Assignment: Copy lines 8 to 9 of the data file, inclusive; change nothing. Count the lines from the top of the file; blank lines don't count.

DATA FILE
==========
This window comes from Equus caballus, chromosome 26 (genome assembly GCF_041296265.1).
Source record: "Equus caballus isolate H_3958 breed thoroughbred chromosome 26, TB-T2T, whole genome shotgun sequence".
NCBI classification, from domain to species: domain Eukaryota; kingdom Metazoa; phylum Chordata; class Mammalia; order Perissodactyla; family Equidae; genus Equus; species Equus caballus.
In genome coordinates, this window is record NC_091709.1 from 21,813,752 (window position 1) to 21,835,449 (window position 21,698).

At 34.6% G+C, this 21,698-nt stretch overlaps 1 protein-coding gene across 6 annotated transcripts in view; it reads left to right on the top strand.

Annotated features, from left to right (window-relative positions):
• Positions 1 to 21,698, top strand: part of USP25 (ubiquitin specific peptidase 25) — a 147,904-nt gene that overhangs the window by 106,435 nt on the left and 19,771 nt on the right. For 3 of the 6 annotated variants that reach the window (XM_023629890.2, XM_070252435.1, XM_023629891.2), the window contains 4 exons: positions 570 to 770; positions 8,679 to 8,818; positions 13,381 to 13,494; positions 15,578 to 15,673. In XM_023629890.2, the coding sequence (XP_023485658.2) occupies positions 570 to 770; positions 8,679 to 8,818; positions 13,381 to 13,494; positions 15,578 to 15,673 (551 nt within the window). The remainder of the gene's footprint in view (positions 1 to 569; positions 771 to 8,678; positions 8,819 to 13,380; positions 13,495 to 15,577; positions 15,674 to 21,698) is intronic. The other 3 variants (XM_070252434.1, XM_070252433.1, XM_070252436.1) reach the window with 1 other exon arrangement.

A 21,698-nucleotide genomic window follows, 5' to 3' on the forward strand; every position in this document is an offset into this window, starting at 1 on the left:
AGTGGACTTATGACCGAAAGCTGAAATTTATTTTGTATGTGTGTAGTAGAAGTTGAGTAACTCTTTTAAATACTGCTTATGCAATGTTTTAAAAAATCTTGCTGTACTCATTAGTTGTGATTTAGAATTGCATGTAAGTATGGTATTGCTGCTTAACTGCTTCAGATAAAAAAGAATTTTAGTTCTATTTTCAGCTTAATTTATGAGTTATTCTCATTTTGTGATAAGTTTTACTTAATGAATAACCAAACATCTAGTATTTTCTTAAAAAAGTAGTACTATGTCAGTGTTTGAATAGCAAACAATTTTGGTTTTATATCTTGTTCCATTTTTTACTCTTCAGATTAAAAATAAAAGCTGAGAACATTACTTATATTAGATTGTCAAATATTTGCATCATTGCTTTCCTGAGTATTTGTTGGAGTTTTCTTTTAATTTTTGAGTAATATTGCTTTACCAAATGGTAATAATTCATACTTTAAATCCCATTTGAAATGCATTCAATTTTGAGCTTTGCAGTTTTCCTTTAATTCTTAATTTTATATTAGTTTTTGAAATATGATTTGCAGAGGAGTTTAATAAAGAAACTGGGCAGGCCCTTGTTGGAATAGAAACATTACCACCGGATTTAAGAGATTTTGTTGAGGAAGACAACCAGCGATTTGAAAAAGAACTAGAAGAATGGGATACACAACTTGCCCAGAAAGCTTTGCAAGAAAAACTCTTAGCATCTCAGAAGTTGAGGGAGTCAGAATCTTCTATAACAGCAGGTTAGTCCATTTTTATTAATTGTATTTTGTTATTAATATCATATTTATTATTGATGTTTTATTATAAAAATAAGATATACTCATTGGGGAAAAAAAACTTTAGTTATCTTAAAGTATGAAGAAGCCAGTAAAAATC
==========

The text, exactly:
A 21,698-nucleotide genomic window follows, 5' to 3' on the forward strand; every position in this document is an offset into this window, starting at 1 on the left:
AGTGGACTTATGACCGAAAGCTGAAATTTATTTTGTATGTGTGTAGTAGAAGTTGAGTAACTCTTTTAAATACTGCTTATGCAATGTTTTAAAAAATCTTGCTGTACTCATTAGTTGTGATTTAGAATTGCATGTAAGTATGGTATTGCTGCTTAACTGCTTCAGATAAAAAAGAATTTTAGTTCTATTTTCAGCTTAATTTATGAGTTATTCTCATTTTGTGATAAGTTTTACTTAATGAATAACCAAACATCTAGTATTTTCTTAAAAAAGTAGTACTATGTCAGTGTTTGAATAGCAAACAATTTTGGTTTTATATCTTGTTCCATTTTTTACTCTTCAGATTAAAAATAAAAGCTGAGAACATTACTTATATTAGATTGTCAAATATTTGCATCATTGCTTTCCTGAGTATTTGTTGGAGTTTTCTTTTAATTTTTGAGTAATATTGCTTTACCAAATGGTAATAATTCATACTTTAAATCCCATTTGAAATGCATTCAATTTTGAGCTTTGCAGTTTTCCTTTAATTCTTAATTTTATATTAGTTTTTGAAATATGATTTGCAGAGGAGTTTAATAAAGAAACTGGGCAGGCCCTTGTTGGAATAGAAACATTACCACCGGATTTAAGAGATTTTGTTGAGGAAGACAACCAGCGATTTGAAAAAGAACTAGAAGAATGGGATACACAACTTGCCCAGAAAGCTTTGCAAGAAAAACTCTTAGCATCTCAGAAGTTGAGGGAGTCAGAATCTTCTATAACAGCAGGTTAGTCCATTTTTATTAATTGTATTTTGTTATTAATATCATATTTATTATTGATGTTTTATTATAAAAATAAGATATACTCATTGGGGAAAAAAAACTTTAGTTATCTTAAAGTATGAAGAAGCCAGTAAAAATC